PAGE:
Interrogating the Double Standards of Accountability Standards in Global Development: The Cases of Malawi and the United Kingdom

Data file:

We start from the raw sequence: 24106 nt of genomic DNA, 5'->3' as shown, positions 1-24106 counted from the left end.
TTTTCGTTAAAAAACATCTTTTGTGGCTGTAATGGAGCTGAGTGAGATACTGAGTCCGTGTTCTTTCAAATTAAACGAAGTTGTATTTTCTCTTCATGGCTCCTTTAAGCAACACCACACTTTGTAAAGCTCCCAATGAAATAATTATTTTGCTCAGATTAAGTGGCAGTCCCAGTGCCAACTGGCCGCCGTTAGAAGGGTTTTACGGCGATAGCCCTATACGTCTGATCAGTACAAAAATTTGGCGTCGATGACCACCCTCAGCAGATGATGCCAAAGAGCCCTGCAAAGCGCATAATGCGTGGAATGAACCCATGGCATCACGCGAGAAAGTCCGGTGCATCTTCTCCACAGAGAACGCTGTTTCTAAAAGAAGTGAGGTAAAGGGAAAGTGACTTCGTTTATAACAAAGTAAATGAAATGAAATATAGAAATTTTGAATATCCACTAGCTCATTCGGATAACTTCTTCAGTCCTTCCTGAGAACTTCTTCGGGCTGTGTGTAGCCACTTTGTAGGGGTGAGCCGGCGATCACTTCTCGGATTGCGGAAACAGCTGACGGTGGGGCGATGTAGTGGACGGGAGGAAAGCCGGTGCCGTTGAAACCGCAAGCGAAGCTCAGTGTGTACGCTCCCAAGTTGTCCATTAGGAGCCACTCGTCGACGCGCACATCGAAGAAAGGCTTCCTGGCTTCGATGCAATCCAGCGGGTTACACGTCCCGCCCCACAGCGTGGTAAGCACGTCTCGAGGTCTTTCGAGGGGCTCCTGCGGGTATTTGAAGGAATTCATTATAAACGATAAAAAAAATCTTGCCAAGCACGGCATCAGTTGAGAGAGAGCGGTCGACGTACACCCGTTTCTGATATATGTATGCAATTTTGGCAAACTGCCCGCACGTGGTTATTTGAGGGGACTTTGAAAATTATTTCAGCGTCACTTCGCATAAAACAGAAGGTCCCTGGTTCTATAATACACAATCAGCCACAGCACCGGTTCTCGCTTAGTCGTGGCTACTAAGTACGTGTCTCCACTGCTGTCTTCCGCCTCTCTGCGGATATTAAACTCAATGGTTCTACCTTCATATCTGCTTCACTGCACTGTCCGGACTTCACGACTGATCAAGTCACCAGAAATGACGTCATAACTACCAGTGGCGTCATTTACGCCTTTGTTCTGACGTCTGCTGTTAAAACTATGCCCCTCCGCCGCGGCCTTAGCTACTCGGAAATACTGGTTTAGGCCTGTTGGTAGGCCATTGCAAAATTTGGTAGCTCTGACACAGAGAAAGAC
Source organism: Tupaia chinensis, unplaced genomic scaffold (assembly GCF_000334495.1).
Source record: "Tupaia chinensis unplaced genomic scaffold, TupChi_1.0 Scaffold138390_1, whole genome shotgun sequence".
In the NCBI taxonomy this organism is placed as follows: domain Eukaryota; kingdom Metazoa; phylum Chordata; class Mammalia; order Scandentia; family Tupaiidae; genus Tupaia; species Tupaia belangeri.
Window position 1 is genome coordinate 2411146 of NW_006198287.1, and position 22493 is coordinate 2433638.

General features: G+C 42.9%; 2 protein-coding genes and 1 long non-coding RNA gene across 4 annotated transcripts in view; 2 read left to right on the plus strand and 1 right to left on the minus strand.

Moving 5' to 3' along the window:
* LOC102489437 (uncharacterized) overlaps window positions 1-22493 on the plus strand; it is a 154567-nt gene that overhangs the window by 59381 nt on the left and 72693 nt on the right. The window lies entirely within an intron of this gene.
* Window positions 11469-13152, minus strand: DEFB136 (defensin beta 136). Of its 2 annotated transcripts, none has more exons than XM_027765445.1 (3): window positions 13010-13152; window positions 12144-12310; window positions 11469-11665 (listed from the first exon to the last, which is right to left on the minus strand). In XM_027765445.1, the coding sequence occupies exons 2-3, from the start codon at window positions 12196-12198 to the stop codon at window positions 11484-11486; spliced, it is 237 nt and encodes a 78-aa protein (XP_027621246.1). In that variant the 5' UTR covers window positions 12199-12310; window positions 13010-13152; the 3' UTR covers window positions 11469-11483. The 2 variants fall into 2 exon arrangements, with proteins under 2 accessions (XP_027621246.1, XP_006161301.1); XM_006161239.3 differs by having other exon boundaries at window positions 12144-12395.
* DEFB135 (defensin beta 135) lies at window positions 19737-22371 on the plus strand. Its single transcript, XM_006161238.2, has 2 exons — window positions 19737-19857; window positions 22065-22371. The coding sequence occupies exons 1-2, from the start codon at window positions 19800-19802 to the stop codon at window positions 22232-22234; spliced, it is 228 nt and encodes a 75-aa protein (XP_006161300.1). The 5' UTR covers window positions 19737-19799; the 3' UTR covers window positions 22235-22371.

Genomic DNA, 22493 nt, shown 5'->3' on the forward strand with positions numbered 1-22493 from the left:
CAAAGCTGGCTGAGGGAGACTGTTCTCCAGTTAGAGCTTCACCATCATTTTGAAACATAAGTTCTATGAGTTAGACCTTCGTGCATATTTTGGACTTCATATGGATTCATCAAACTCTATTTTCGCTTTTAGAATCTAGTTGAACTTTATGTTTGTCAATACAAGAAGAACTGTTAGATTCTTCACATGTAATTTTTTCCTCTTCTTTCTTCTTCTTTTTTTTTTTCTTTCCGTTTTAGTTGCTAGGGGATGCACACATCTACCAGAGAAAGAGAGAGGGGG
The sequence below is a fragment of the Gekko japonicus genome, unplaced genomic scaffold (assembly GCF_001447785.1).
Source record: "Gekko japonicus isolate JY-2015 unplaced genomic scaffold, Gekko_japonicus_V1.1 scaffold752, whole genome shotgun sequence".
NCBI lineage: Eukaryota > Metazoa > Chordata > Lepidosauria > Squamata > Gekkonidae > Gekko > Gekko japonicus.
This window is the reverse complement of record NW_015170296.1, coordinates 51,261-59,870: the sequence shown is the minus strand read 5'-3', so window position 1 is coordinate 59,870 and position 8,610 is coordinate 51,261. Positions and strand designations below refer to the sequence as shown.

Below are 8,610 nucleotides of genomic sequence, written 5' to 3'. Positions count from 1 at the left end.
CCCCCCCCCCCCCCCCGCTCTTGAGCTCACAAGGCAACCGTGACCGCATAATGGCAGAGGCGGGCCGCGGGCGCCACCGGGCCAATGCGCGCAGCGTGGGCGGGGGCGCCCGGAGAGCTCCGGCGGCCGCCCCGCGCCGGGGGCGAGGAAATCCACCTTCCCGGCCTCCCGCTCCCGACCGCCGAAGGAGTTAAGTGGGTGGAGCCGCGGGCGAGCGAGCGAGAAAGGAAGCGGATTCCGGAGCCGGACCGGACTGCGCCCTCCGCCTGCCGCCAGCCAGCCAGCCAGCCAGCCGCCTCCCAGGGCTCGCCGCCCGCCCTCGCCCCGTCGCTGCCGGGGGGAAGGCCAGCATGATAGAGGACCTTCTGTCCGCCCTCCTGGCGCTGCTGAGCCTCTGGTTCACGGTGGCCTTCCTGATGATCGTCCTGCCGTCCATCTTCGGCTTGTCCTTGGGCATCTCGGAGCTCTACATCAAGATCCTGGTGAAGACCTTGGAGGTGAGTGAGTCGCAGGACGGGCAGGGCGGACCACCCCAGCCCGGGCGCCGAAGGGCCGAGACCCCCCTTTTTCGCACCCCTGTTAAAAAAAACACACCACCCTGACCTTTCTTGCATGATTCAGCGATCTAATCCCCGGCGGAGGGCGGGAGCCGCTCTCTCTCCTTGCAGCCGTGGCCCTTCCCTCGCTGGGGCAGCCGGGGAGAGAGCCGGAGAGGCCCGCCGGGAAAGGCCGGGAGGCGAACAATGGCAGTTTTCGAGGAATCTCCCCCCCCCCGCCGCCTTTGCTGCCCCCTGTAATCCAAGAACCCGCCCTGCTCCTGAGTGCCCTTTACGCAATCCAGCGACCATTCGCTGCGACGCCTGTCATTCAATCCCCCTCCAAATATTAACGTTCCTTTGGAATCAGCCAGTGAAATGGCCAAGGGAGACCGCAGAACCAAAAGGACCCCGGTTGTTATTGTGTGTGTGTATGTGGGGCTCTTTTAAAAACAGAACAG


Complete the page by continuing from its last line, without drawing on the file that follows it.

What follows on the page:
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Corruption is seen as major hindrance to development, and anti-corruption measures form a significant part of international development strategies. In 2013, the United Kingdom (UK)’s Department of International Development (DFID) suspended all general budgetary support to Malawi following the exposure of government corruption in the “Cashgate” scandal. This MA thesis examines the role accountability for corruption – as part of the good governance rhetoric – plays in the post-Washington Consensus (PWC) approach to development and asks what the UK’s suspension of aid to Malawi can tell us about the conceptualisation and application of accountability for corruption in contemporary aid relations. By undertaking an historical analysis of the development of the PWC’s focus on good governance and of the nature of accountability and then surveying contemporary documents addressing the UK-Malawi aid relationship, this research demonstrates that corruption serves a central role in the PWC as explaining why countries fail to develop and that a fundamental element of accountability within the good governance framework is that it is retroactive – that is, accountability mechanisms are triggered after wrongdoing. Cashgate and DFID’s response is then compared to the understanding of accountability for corruption DFID demonstrated in its documents and to the 2009 UK parliamentary expenses scandal. The MA thesis concludes that there are two significant inconsistencies in the theory and practical application of accountability for corruption: an internal inconsistency in that an application of the retroactive element of accountability contradicts the PWC’s use of corruption as the explanation for failed development; and an external inconsistency in that the retroactive element was adopted in the UK parliamentary expenses scandal but not in Cashgate. This contributes to the literature on the inherent shortcomings of the PWC’s approach to development and the impossible governance standards to which aid-recipient countries are held that donors do not themselves attain, and poses questions for how accountability should be applied in order to achieve true social justice, equality and prosperity.